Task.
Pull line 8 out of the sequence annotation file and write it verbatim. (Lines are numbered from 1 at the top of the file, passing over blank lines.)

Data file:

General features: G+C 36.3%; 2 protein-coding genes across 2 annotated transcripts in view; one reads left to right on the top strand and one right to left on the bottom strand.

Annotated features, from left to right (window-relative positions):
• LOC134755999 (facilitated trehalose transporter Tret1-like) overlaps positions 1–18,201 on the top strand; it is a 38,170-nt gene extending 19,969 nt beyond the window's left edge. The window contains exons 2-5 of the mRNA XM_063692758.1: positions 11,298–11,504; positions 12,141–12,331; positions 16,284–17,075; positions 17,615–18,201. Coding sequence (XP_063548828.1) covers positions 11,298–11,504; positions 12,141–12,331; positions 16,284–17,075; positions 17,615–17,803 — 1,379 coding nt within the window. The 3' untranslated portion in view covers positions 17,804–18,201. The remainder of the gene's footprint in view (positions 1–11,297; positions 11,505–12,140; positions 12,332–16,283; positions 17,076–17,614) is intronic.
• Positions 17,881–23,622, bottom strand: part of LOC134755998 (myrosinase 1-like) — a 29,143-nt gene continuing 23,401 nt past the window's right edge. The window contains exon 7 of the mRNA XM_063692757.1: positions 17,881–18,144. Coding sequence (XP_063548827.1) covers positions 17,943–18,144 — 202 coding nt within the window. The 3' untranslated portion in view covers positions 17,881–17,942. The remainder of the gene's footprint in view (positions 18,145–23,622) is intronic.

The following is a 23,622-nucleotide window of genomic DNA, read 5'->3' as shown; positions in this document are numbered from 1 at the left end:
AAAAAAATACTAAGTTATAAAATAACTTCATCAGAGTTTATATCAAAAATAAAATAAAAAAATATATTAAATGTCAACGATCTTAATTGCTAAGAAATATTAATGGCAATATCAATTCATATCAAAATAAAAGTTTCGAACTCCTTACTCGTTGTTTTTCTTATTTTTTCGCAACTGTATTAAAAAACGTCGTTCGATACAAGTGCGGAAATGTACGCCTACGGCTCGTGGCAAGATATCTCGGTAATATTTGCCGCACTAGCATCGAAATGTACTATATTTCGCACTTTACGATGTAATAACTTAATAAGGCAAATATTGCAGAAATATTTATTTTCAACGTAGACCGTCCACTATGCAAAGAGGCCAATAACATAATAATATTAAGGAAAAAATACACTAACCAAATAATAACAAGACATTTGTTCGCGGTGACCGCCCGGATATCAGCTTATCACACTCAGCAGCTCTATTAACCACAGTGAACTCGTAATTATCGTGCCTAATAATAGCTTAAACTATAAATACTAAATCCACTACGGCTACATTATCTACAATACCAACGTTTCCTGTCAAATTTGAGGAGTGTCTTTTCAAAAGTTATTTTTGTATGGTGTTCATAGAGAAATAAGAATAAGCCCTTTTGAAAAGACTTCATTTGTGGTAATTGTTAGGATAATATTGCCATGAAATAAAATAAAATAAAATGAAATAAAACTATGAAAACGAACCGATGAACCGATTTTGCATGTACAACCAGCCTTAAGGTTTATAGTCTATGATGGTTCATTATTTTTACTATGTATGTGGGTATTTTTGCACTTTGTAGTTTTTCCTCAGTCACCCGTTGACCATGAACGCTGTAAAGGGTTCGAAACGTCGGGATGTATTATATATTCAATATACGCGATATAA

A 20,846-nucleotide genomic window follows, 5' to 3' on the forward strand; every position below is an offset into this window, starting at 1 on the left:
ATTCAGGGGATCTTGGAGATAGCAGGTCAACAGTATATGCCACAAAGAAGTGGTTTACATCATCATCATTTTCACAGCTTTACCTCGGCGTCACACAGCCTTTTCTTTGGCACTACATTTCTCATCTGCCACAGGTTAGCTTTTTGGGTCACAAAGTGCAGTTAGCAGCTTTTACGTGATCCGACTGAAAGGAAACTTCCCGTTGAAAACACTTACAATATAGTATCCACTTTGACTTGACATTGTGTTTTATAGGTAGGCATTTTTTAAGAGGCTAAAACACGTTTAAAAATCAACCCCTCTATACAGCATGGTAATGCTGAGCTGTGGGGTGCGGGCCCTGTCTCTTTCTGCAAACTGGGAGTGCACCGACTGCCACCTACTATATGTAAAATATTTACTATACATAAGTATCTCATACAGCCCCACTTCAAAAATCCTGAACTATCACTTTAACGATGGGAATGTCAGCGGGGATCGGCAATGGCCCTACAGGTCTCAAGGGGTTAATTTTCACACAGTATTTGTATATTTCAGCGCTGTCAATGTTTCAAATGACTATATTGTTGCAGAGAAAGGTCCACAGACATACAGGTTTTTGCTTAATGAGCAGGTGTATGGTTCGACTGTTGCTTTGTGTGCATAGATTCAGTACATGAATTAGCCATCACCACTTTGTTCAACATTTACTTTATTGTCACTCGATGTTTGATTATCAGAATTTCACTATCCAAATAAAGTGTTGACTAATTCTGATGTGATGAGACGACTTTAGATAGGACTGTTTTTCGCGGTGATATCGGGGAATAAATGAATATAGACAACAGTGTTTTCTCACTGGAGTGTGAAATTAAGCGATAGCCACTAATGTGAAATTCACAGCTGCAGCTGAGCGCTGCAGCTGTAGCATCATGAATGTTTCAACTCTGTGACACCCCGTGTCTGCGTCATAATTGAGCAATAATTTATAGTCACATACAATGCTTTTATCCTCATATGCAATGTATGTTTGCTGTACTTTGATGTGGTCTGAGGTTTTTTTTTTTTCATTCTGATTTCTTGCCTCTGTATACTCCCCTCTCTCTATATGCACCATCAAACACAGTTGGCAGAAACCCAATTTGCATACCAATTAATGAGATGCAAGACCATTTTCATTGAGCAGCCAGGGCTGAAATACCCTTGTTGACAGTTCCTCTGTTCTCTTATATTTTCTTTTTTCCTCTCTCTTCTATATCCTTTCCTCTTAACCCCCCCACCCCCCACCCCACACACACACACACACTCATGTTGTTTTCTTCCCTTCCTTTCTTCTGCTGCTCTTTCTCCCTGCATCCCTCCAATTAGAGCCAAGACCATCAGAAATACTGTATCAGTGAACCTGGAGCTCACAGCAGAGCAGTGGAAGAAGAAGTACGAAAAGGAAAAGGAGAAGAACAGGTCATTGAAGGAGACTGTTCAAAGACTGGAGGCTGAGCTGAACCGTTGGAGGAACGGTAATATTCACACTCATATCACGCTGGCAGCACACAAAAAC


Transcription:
ATTCAGGGGATCTTGGAGATAGCAGGTCAACAGTATATGCCACAAAGAAGTGGTTTACATCATCATCATTTTCACAGCTTTACCTCGGCGTCACACAGCCTTTTCTTTGGCACTACATTTCTCATCTGCCACAGGTTAGCTTTTTGGGTCACAAAGTGCAGTTAGCAGCTTTTACGTGATCCGACTGAAAGGAAACTTCCCGTTGAAAACACTTACAATATAGTATCCACTTTGACTTGACATTGTGTTTTATAGGTAGGCATTTTTTAAGAGGCTAAAACACGTTTAAAAATCAACCCCTCTATACAGCATGGTAATGCTGAGCTGTGGGGTGCGGGCCCTGTCTCTTTCTGCAAACTGGGAGTGCACCGACTGCCACCTACTATATGTAAAATATTTACTATACATAAGTATCTCATACAGCCCCACTTCAAAAATCCTGAACTATCACTTTAACGATGGGAATGTCAGCGGGGATCGGCAATGGCCCTACAGGTCTCAAGGGGTTAATTTTCACACAGTATTTGTATATTTCAGCGCTGTCAATGTTTCAAATGACTATATTGTTGCAGAGAAAGGTCCACAGACATACAGGTTTTTGCTTAATGAGCAGGTGTATGGTTCGACTGTTGCTTTGTGTGCATAGATTCAGTACATGAATTAGCCATCACCACTTTGTTCAACATTTACTTTATTGTCACTCGATGTTTGATTATCAGAATTTCACTATCCAAATAAAGTGTTGACTAATTCTGATGTGATGAGACGACTTTAGATAGGACTGTTTTTCGCGGTGATATCGGGGAATAAATGAATATAGACAACAGTGTTTTCTCACTGGAGTGTGAAATTAAGCGATAGCCACTAATGTGAAATTCACAGCTGCAGCTGAGCGCTGCAGCTGTAGCATCATGAATGTTTCAACTCTGTGACACCCCGTGTCTGCGTCATAATTGAGCAATAATTTATAGTCACATACAATGCTTTTATCCTCATATGCAATGTATGTTTGCTGTACTTTGATGTGGTCTGAGGTTTTTTTTTTTTCATTCTGATTTCTTGCCTCTGTATACTCCCCTCTCTCTATATGCACCATCAAACACAGTTGGCAGAAACCCAATTTGCATACCAATTAATGAGATGCAAGACCATTTTCATTGAGCAGCCAGGGCTGAAATACCCTTGTTGACAGTTCCTCTGTTCTCTTATATTTTCTTTTTTCCTCTCTCTTCTATATCCTTTCCTCTTAACCCCCCCACCCCCCACCCCACACACACACACACACTCATGTTGTTTTCTTCCCTTCCTTTCTTCTGCTGCTCTTTCTCCCTGCATCCCTCCAATTAGAGCCAAGACCATCAGAAATACTGTATCAGTGAACCTGGAGCTCACAGCAGAGCAGTGGAAGAAGAAGTACGAAAAGGAAAAGGAGAAGAACAGGTCATTGAAGGAGACTGTTCAAAGACTGGAGGCTGAGCTGAACCGTTGGAGGAACGGTAATATTCACACTCATATCACGCTGGCAGCACACAAAAAC